How Do You Evolve Without Casualties?
The problem with having spawned such a successful product line is this: with so many competitors and copies snapping at your heels, how do you improve upon it? It’s fair to say that sometimes its competitors have produced more capable hardware than the Pi of the moment, but they do so without the board from Cambridge’s ace in the hole: its uniquely well-supported Linux distribution, Raspberry Pi OS. It’s that combination of a powerful board and an operating system with the minimum of shocks and surprises that still makes the Pi the one to go for after all these years.
Those of us who have followed the Raspberry Pi over the years will be familiar with the various revisions of the little board, with their consequent new processors. What may be less obvious is that within the lifetime of any chip there will often be minor version changes, usually to fix bugs or to fine-tune production processes. They’re the same chip, but sometimes with a few extra capabilities. [Jeff Geerling] didn’t miss this when the Raspberry Pi 400 had a BCM2711 with a newer version number than that on the Pi 4, and now he’s notices the same chip on Pi 4 boards.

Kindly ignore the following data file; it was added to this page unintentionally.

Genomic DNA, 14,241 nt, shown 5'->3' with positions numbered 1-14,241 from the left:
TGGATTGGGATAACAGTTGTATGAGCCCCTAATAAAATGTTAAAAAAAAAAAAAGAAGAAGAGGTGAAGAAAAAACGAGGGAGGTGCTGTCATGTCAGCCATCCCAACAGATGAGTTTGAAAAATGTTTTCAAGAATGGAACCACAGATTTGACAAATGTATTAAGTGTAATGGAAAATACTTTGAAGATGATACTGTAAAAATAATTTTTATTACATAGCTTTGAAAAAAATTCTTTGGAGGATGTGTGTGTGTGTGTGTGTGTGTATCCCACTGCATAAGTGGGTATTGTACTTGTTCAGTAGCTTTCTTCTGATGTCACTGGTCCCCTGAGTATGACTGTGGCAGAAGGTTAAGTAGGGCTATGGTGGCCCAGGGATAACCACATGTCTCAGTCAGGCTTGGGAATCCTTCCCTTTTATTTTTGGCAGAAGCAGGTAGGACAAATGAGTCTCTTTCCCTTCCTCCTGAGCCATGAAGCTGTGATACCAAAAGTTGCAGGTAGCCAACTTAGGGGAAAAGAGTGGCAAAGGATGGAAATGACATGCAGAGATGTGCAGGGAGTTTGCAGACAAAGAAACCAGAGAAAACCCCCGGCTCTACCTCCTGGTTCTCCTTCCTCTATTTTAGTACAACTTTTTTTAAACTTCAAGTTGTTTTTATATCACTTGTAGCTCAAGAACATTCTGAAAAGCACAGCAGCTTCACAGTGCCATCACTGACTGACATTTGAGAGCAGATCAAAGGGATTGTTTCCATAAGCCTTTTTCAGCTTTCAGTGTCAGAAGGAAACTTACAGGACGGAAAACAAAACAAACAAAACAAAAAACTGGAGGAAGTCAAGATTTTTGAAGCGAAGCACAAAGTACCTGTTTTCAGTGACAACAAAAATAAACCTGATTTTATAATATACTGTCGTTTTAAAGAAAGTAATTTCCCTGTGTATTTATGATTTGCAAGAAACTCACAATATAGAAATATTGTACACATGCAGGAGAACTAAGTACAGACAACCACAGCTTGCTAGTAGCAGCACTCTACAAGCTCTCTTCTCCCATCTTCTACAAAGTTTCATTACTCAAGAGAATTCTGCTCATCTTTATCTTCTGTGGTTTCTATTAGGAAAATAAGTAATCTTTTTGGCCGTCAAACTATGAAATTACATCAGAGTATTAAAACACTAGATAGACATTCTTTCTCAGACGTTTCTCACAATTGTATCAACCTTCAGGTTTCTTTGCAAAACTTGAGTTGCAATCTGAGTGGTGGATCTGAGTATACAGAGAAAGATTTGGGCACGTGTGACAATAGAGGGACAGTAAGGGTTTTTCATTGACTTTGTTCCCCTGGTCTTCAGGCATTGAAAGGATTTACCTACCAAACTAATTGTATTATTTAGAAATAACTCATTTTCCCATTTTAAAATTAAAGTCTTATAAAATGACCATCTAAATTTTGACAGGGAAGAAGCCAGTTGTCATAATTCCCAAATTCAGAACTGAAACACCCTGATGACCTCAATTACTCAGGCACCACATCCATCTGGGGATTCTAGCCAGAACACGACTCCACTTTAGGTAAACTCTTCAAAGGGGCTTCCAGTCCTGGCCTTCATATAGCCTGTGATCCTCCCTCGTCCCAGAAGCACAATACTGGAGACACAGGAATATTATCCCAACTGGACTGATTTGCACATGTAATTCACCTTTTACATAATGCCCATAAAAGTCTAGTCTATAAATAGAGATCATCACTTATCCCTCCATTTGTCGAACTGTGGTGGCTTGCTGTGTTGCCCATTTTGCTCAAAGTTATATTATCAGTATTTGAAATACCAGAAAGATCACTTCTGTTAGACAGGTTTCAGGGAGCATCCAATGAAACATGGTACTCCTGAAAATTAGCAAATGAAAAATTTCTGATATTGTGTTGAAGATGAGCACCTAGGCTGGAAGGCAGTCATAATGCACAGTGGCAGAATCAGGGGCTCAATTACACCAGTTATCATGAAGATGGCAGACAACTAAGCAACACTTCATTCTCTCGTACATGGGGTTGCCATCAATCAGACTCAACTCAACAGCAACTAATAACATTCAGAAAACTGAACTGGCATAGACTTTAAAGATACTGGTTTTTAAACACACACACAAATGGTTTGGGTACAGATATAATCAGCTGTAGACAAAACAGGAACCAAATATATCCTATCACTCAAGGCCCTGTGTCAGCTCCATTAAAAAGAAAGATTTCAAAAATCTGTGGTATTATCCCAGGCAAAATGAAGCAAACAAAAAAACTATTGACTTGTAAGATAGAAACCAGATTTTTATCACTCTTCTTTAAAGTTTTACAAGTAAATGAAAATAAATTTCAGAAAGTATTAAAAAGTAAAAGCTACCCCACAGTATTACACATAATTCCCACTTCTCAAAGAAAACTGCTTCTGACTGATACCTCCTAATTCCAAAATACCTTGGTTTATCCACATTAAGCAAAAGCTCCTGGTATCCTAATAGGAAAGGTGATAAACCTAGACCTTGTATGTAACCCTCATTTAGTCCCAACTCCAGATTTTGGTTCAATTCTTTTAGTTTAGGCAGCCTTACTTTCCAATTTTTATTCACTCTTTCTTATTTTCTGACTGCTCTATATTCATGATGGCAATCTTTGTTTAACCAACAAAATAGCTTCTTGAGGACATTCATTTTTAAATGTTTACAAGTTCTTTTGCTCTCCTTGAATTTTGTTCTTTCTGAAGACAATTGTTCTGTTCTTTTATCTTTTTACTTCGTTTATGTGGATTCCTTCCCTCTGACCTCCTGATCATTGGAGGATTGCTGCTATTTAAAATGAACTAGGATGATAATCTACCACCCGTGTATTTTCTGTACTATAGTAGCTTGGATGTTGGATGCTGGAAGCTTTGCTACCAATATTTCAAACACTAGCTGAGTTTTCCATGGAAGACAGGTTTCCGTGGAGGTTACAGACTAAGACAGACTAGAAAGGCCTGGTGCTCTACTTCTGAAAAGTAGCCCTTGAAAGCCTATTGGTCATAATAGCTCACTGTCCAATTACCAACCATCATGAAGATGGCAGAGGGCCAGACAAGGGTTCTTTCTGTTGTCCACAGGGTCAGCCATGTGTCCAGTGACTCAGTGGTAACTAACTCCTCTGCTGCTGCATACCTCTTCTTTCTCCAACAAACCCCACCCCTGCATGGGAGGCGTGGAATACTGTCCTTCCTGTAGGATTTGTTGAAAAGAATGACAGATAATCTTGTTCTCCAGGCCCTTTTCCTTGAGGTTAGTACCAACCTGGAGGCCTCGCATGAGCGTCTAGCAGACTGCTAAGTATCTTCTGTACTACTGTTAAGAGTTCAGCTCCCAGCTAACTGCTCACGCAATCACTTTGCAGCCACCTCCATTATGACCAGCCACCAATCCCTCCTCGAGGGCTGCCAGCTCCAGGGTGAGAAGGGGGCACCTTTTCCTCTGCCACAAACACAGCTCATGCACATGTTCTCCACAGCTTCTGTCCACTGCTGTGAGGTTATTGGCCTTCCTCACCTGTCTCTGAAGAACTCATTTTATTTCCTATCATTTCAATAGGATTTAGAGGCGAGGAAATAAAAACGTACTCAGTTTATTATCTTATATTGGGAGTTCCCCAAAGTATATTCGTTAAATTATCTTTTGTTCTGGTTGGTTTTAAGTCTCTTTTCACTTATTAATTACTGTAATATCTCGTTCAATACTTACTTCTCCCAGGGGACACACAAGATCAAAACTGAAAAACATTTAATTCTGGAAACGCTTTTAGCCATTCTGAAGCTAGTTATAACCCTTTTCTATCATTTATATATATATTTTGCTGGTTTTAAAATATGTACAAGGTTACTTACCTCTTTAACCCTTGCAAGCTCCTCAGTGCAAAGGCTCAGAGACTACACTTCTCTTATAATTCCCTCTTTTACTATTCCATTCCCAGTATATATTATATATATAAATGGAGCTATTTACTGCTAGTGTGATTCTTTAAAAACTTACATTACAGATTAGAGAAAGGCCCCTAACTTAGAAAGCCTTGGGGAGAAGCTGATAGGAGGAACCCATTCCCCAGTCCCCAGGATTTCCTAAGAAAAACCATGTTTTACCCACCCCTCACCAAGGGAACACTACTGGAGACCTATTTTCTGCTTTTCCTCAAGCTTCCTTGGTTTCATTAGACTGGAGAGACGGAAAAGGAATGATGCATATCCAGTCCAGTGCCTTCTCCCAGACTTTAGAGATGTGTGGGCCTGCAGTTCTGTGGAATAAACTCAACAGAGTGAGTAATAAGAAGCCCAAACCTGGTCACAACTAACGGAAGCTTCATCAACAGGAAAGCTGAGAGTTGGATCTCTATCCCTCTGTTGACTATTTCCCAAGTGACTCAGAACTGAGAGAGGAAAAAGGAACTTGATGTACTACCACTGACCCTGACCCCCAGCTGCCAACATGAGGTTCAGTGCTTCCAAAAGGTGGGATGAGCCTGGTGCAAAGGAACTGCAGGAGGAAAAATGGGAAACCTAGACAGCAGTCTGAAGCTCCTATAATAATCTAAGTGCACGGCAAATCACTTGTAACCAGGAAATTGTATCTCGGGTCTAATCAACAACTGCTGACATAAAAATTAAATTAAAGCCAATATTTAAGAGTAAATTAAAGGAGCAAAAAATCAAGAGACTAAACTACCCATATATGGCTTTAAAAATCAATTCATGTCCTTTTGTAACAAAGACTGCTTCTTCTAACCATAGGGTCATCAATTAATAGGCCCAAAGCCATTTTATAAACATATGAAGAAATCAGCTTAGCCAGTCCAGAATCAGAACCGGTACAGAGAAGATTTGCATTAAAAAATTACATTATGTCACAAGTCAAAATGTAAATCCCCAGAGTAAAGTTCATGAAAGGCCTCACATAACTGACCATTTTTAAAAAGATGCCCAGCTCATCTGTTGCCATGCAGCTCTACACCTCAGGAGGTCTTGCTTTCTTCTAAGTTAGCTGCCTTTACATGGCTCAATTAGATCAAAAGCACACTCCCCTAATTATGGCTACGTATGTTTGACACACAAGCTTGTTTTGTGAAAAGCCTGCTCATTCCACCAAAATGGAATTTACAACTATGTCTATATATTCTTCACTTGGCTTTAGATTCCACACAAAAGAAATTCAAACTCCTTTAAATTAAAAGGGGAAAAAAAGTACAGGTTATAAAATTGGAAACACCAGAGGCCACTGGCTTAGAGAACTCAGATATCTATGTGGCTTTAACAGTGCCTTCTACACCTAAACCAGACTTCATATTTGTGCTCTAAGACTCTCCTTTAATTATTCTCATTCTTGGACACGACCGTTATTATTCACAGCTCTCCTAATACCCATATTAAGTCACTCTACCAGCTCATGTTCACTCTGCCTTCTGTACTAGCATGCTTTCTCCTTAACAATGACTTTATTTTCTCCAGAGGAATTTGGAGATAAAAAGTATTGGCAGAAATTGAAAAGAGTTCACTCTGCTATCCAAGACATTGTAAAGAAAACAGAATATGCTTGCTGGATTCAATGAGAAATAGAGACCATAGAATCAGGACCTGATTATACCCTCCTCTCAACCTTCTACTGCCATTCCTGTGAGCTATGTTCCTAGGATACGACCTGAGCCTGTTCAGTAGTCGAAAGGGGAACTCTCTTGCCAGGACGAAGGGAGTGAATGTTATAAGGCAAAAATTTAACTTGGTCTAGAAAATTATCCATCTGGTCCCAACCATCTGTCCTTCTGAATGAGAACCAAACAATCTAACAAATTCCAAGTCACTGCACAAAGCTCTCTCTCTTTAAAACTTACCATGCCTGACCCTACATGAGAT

Why might they run two different revisions of the chip in parallel? It seems that the update changes the amount of memory addressable by the eMMC and the PCIe bus, the former could only see the first 1GB and the latter the first 3Gb. For the lower-spec Pi 4 boards this doesn’t present a problem, but for those with 8 gigabytes of memory it could clearly be an issue. Thus the Pi 400 and the top spec Pi 4 now have a newer BCM2711 version. This will almost certainly pass unnoticed for the average Raspberry Pi OS user, but the extra memory addressing space should be of interest for hardware experimenters wishing to expose that PCIe bus and talk to peripherals such as a GPU. That said, though he suggests the Compute Module 4 has the newer revision, his own experiments were unsuccessful.